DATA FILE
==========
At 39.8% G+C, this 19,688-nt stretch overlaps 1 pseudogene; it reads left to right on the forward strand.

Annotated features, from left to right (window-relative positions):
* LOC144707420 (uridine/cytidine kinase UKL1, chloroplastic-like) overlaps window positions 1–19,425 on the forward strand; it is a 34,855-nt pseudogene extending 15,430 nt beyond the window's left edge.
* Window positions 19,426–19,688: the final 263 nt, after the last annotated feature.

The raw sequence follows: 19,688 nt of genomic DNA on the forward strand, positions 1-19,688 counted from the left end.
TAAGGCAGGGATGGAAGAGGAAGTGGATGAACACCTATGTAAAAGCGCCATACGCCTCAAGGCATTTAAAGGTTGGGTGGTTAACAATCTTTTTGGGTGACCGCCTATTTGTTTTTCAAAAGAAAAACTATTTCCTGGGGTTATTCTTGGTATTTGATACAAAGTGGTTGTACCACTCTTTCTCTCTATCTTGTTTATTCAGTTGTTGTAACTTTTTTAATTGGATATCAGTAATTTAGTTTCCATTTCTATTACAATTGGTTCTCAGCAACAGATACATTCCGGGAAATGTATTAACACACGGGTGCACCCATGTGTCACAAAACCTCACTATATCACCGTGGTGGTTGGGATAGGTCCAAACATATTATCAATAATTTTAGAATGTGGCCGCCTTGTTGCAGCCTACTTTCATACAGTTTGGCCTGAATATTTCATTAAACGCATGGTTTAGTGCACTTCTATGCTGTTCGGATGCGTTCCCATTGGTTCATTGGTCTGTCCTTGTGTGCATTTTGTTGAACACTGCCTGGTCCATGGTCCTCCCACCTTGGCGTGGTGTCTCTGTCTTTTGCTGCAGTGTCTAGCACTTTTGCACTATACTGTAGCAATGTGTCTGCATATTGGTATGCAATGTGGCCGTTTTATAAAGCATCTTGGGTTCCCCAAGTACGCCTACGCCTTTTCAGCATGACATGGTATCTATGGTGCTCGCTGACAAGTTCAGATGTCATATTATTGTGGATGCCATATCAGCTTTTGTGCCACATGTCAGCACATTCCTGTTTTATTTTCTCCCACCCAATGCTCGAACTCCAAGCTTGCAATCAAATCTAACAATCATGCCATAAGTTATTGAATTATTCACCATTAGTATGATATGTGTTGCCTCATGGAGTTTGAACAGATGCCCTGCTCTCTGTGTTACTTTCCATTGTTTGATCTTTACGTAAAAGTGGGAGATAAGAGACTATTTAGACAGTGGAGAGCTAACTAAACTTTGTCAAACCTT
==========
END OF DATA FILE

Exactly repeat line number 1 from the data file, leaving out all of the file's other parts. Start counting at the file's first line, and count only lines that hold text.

At 39.8% G+C, this 19,688-nt stretch overlaps 1 pseudogene; it reads left to right on the forward strand.